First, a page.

• Too Thin Gravy: On the other hand, if the gravy is too thin, thicken it by making a slurry with a tablespoon of flour and a tablespoon of water. Mix them together until smooth, and then whisk that mixture into the gravy. Cook for a few more minutes until it thickens up.
  • Bitter Taste: If your gravy has a bitter taste, it could be from overcooking the garlic. Be careful not to let it brown or burn. You can balance out the bitterness with a pinch of sugar or a little extra cream.

🔀 Recipe Variations


  • Spicy Tomato Gravy: If you like a bit of heat, add a pinch of red pepper flakes or a dash of hot sauce to your tomato gravy for a spicy kick.
  • Herb Variations: Experiment with different herbs to change the flavor profile. Basil, oregano, or rosemary could all be interesting additions.
  • Vegetarian Version: Skip the bacon fat and use olive oil for a vegetarian-friendly version of this gravy.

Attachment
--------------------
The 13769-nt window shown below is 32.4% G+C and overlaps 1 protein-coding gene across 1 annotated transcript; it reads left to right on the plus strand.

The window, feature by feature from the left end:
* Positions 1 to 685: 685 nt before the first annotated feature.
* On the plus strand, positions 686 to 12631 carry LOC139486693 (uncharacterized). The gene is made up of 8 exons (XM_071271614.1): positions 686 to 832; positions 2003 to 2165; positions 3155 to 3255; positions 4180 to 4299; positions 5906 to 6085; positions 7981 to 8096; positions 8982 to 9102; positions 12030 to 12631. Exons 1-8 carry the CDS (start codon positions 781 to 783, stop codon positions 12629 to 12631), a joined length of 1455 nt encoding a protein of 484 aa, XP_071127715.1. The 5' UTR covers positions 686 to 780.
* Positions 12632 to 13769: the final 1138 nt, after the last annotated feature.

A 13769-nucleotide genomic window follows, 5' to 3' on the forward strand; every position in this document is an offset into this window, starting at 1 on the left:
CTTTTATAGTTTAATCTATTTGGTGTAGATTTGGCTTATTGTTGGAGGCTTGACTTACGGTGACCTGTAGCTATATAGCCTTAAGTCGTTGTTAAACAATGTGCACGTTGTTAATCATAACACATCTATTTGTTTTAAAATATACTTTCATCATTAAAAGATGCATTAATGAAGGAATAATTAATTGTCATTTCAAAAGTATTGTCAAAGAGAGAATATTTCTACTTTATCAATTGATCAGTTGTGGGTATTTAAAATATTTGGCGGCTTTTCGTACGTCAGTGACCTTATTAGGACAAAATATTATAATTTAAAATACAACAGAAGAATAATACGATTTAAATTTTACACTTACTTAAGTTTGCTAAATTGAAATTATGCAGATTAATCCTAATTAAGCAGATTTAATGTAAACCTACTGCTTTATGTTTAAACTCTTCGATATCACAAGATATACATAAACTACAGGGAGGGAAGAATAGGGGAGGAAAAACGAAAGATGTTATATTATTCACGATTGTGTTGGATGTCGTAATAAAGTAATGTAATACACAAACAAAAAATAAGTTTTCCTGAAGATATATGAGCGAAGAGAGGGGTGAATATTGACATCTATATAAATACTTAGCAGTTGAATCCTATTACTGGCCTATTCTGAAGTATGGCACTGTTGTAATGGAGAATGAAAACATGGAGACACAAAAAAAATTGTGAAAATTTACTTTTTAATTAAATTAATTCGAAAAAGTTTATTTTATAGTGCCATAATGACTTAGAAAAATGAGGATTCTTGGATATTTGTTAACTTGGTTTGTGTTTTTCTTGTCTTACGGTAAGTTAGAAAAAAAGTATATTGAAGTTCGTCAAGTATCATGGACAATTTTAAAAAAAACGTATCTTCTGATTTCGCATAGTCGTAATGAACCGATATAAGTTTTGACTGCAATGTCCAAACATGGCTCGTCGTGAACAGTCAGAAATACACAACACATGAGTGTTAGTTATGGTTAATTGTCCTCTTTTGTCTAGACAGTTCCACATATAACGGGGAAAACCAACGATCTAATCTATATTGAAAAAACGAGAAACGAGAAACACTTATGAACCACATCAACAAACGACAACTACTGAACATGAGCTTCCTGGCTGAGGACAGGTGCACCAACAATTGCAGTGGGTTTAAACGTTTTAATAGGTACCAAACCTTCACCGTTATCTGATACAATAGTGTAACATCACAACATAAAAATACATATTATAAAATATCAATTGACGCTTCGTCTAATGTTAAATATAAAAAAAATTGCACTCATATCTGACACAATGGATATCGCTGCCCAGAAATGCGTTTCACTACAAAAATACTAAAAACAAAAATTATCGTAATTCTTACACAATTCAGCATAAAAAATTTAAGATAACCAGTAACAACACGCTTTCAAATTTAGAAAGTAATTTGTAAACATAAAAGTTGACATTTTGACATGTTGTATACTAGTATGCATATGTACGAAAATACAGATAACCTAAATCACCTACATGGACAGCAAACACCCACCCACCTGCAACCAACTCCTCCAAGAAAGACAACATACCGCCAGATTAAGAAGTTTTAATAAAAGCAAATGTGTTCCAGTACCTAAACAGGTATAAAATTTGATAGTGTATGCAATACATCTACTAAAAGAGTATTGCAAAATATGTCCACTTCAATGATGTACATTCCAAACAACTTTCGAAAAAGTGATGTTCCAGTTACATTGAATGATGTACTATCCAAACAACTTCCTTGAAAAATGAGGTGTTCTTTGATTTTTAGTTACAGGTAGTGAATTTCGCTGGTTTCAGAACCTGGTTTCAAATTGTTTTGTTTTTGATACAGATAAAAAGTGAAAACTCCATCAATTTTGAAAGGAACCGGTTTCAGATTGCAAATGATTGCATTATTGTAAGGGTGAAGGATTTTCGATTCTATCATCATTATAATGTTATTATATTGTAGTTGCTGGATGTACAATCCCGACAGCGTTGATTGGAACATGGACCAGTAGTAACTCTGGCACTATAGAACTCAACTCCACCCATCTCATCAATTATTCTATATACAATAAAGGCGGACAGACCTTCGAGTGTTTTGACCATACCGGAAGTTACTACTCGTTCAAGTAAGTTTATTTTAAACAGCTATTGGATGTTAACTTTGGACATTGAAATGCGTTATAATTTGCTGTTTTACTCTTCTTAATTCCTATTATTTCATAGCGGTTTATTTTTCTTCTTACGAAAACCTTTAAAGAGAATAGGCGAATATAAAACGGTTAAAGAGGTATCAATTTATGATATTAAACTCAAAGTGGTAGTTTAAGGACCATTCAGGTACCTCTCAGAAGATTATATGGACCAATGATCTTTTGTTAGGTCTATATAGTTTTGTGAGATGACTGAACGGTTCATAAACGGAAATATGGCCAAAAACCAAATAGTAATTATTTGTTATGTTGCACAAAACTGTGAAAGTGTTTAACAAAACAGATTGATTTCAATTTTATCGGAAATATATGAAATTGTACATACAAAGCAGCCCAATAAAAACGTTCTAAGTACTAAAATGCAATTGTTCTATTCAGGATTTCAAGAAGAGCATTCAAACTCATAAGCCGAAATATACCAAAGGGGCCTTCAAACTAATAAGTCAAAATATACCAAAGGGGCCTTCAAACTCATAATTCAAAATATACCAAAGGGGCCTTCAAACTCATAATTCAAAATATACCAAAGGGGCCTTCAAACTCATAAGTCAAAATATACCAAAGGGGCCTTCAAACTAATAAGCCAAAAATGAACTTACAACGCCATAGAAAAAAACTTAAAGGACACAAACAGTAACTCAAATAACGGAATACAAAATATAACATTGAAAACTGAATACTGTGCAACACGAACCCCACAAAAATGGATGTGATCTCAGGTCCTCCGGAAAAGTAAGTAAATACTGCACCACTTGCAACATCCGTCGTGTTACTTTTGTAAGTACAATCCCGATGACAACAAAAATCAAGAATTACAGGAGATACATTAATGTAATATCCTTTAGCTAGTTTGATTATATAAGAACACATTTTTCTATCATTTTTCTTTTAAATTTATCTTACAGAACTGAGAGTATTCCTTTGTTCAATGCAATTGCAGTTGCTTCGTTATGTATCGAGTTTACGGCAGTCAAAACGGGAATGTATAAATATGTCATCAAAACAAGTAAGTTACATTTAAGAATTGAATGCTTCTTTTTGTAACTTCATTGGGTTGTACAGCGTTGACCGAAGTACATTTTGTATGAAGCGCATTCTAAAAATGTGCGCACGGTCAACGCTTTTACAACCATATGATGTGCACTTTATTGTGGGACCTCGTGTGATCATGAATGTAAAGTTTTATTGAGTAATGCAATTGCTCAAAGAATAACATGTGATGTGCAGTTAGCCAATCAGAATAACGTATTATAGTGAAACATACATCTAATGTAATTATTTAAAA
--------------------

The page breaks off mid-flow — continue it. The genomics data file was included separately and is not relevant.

🍽️ How to Serve


  • Traditional Southern Breakfast: Serve this tomato gravy over hot buttermilk biscuits, topped with an over-easy or poached egg, and a side of crispy bacon or ham. It’s a classic Southern breakfast!
  • Lunch or Supper: Tomato gravy isn’t just for breakfast. Spoon it over fried chicken or country-fried steak for a hearty lunch or supper. You can also drizzle it over homemade french fries and top with shredded cheese for an interesting twist.
  • Side Dish: Use it as a side dish for various meals. It pairs well with roasted vegetables, grilled meats, or even as a topping for baked potatoes.

❓ Questions About Tomato Gravy


How do I store leftover tomato gravy?

Any leftover tomato gravy can be stored in the fridge for 4-5 days. Be sure to keep it in an airtight container or ziplock type bag.

Can tomato gravy be frozen?

Sure can. If you plan on freezing tomato gravy, cook it up through the last step of adding in the butter and cream. Let it cool to room temperature, and then transfer to a freezer-safe container. When you’re ready to use it, let it thaw, reheat it on the stovetop, add the cream and butter, and serve.